Netflix and Disney+ Could Face Major Changes Due to New Legislation

Major changes could be coming to U.S. streaming services after the U.K. government announced plans [...]

Major changes could be coming to U.S. streaming services after the U.K. government announced plans to possibly subject the streamers to British broadcasting laws. The proposals, currently being considered and drawn up by Boris Johnson's government, would see streamers like Netflix, Amazon, and Disney+ becoming part of the same regulatory regime as their British television counterparts, including the BBC, ITV and Channel 4, meaning they could be regulated for the first time in the U.K.

According to Deadline, ministers at the Department for Digital, Culture, Media and Sport announced this week that they will consult on plans to subject the streaming giants to British broadcasting laws after the review was first floated over the weekend. Ofcom, the U.K. media regulator, currently holds British broadcasters to certain standards, but several popular streaming services do not fall under its remit. The streamer regulation review, which the government said would target the likes of Netflix, Disney+, and Amazon Prime Video, could pave the way "for the biggest shakeup in broadcasting laws in 18 years."

During the review, the government will consider whether or not to strengthen rules to ensure streaming services have appropriate content age ratings in place and whether they should be subject to standards on impartiality and accuracy for documentaries and news programming. Netflix's The Crown, for example, has come under scrutiny for its historical inaccuracies, through the streamer has refrained by placing a fiction disclaimer on the series. Currently, under Ofcom, British broadcasters are held certain standards on impartiality, fairness and harm and offense, meaning the streamers could be held to these same standards. Ministers said they will also consider measures to "level the playing field so public service broadcasters can compete with international rivals." The review will inform a white paper, which could lead to the major broadcasting law shakeup, something Culture Secretary Oliver Dowden said is needed.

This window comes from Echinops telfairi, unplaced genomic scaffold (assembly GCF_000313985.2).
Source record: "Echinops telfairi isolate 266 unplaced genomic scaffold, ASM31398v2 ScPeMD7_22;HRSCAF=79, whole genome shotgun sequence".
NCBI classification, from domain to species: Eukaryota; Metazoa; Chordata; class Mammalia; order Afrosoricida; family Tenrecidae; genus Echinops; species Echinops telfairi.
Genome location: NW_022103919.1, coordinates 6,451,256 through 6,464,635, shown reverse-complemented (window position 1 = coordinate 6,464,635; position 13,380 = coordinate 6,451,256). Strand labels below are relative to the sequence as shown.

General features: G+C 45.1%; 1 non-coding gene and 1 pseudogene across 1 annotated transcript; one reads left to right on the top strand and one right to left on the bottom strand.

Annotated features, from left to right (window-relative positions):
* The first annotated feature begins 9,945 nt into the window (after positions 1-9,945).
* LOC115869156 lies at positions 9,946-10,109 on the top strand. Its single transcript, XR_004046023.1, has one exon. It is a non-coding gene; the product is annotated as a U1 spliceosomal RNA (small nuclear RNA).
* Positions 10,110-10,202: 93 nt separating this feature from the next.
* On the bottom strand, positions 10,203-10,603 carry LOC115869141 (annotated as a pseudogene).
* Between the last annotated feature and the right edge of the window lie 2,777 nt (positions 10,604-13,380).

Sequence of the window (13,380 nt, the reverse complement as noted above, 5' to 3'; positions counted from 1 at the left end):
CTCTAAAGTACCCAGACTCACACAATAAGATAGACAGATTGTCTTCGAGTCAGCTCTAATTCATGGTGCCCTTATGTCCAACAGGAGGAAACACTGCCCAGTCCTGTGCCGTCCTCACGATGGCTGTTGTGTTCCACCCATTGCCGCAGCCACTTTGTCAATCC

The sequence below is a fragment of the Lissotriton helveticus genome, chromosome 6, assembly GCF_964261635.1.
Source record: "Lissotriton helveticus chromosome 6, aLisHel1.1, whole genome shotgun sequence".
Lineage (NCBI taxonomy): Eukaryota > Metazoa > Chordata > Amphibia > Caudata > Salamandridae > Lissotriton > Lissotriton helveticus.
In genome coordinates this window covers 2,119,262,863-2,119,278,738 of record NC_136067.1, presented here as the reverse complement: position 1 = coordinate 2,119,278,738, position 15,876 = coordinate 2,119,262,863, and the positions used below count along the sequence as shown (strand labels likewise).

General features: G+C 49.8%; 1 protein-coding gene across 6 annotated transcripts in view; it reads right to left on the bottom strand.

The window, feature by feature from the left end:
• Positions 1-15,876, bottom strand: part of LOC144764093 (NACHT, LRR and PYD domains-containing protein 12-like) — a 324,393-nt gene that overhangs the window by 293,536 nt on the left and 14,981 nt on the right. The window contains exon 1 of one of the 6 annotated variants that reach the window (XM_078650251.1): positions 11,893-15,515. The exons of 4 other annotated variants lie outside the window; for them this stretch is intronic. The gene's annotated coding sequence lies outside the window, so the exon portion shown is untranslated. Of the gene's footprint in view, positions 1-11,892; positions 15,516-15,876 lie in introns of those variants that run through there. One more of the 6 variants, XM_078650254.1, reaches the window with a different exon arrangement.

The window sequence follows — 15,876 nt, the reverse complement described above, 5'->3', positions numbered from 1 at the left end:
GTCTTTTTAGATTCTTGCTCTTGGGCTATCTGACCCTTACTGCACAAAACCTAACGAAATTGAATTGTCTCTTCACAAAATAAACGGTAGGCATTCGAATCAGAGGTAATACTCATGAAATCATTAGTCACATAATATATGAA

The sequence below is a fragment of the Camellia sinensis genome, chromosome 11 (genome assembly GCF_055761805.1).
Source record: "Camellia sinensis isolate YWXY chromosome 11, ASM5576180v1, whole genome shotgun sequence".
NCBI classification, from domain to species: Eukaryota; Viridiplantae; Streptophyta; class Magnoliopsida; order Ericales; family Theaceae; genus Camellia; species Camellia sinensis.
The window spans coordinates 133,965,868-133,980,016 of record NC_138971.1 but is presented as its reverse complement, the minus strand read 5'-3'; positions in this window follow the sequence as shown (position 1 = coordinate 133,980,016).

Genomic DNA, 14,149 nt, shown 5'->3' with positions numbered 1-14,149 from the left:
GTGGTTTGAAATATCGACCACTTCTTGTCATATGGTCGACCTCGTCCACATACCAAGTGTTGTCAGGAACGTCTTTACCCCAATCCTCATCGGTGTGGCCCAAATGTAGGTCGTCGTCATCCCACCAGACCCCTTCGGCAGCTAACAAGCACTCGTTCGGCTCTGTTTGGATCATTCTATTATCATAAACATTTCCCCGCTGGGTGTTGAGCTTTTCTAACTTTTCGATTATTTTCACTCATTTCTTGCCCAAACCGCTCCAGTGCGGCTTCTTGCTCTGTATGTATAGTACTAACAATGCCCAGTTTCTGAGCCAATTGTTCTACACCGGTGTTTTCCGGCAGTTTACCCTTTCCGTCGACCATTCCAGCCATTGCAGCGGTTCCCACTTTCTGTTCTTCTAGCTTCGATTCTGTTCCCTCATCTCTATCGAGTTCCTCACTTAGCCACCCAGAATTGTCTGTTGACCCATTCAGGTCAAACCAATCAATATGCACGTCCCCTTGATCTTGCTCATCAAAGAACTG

"Technology has transformed broadcasting but the rules protecting viewers and helping our traditional channels compete are from an analogue age," Dowden said. "The time has come to look at how we can unleash the potential of our public service broadcasters while also making sure viewers and listeners consuming content on new formats are served by a fair and well-functioning system."

Plans for the streamer review are being launched in tandem with plans to assess whether Channel 4, the broadcaster for titles like The Great British Bake Off, should be privatized. They also come after the U.K. government just last week requested that streaming services share viewing date with Ofcom for those titles originated by British public service broadcasters. While Netflix, Amazon and Disney declined to comment on the proposed review, sources claimed that Netflix "is supportive of the government's intentions to bring the rules and regulations into the digital age and welcomes the broad direction of travel."